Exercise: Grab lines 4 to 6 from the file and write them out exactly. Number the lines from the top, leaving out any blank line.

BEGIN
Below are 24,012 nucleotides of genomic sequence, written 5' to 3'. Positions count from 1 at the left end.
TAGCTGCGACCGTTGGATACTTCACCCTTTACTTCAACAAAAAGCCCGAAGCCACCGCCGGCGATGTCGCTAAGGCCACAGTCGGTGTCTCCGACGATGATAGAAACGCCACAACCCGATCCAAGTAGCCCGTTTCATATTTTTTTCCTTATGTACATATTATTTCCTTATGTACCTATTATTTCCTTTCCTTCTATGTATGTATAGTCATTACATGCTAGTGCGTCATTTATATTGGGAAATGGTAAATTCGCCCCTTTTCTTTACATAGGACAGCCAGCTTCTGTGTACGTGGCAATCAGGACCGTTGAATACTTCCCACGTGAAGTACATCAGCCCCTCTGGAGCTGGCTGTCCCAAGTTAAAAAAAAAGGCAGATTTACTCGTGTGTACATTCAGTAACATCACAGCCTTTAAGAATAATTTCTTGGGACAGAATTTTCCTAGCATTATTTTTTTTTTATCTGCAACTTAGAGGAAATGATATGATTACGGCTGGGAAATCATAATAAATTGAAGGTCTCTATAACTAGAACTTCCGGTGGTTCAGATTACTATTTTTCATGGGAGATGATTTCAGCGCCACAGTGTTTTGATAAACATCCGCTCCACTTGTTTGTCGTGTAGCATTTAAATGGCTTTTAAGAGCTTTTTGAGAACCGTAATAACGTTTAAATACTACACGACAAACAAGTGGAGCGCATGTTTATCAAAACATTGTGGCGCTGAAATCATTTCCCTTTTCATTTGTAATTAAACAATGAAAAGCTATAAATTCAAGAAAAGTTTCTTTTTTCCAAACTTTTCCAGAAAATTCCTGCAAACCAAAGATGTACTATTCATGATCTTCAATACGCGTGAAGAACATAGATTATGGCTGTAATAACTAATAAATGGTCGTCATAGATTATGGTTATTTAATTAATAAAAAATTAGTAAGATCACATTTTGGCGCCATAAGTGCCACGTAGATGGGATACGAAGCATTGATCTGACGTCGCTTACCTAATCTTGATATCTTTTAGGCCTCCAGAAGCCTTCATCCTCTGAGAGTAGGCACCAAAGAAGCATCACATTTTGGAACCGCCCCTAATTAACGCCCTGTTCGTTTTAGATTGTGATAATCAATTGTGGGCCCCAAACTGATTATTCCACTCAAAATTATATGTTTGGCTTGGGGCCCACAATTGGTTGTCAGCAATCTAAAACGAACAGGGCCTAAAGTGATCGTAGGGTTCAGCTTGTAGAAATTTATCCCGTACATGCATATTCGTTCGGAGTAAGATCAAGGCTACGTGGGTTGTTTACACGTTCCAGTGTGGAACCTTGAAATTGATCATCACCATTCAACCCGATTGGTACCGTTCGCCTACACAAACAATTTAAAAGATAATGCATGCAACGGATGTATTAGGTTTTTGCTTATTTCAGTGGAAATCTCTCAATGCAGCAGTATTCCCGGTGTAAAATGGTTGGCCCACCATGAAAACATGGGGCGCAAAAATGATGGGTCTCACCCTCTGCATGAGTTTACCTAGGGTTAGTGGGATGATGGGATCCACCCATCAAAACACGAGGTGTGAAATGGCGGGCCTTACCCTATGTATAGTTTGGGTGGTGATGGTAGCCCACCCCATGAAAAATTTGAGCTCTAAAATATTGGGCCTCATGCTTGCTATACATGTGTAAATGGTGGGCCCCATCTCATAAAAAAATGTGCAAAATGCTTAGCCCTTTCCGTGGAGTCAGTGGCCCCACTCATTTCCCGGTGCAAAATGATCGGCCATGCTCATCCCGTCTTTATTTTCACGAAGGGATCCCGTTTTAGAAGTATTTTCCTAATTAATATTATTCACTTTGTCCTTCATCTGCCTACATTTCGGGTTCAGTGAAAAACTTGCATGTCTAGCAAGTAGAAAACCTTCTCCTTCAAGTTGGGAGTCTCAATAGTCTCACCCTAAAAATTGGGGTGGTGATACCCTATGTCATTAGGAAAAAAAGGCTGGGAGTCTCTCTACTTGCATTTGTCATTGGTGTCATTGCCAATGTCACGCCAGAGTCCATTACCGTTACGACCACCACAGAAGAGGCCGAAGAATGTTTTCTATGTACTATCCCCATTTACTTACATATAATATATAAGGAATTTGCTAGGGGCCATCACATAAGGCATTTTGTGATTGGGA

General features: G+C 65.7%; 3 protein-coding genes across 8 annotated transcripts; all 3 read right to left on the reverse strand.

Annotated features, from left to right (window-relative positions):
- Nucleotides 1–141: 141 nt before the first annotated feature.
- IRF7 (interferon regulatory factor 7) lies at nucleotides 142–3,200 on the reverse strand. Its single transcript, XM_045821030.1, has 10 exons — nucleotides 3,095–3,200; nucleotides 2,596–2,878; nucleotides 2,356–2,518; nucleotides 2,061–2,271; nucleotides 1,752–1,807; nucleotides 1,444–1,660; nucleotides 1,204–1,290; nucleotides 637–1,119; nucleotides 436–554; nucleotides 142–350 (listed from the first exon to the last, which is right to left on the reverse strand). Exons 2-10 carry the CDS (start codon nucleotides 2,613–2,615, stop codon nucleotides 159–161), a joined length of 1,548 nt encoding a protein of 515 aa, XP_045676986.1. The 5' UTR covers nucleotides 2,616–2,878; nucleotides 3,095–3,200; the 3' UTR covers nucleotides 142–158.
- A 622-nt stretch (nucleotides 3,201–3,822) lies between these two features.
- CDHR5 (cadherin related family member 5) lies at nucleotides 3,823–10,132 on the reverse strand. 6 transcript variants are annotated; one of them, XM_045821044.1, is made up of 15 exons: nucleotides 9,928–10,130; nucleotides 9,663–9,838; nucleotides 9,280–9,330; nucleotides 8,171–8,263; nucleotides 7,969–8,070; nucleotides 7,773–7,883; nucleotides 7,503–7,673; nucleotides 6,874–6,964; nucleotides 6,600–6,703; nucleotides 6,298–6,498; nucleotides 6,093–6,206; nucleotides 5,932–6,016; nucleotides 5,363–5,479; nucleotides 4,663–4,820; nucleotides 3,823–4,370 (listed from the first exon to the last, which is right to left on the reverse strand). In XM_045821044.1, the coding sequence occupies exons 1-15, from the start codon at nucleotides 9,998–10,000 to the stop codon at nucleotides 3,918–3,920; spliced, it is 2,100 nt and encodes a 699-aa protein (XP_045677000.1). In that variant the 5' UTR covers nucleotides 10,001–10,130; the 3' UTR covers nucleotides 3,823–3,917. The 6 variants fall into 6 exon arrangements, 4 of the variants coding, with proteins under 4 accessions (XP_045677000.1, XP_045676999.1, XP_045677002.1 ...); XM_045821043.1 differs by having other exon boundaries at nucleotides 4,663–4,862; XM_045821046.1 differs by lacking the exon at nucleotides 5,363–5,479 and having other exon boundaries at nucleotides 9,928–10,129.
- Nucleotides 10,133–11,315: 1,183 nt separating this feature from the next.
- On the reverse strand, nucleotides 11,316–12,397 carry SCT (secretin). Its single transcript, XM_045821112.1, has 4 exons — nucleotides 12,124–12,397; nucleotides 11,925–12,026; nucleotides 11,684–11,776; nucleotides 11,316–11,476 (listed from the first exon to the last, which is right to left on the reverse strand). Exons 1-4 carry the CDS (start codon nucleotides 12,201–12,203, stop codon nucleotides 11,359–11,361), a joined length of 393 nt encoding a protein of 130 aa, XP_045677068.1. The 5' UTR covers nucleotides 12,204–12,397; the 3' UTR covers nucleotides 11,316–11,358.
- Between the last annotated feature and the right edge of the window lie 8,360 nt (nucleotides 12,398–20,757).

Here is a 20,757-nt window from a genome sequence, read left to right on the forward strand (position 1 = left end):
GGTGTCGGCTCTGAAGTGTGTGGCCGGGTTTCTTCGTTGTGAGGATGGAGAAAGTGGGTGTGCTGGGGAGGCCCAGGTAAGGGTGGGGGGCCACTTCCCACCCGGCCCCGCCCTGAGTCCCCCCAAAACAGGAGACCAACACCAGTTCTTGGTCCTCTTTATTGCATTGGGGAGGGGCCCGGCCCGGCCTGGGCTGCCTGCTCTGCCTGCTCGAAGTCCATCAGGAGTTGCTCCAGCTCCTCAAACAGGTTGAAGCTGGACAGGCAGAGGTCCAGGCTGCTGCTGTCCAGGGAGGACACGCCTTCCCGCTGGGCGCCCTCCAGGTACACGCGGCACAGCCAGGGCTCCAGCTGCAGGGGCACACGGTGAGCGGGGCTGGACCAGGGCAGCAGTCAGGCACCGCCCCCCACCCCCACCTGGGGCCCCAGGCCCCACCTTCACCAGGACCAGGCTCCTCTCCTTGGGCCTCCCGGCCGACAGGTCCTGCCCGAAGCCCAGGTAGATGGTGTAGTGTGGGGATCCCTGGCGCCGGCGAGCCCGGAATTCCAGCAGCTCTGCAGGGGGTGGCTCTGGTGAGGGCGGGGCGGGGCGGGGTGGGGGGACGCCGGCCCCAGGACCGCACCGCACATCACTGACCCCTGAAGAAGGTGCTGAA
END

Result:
Annotated features, from left to right (window-relative positions):
- Nucleotides 1–141: 141 nt before the first annotated feature.
- IRF7 (interferon regulatory factor 7) lies at nucleotides 142–3,200 on the reverse strand. Its single transcript, XM_045821030.1, has 10 exons — nucleotides 3,095–3,200; nucleotides 2,596–2,878; nucleotides 2,356–2,518; nucleotides 2,061–2,271; nucleotides 1,752–1,807; nucleotides 1,444–1,660; nucleotides 1,204–1,290; nucleotides 637–1,119; nucleotides 436–554; nucleotides 142–350 (listed from the first exon to the last, which is right to left on the reverse strand). Exons 2-10 carry the CDS (start codon nucleotides 2,613–2,615, stop codon nucleotides 159–161), a joined length of 1,548 nt encoding a protein of 515 aa, XP_045676986.1. The 5' UTR covers nucleotides 2,616–2,878; nucleotides 3,095–3,200; the 3' UTR covers nucleotides 142–158.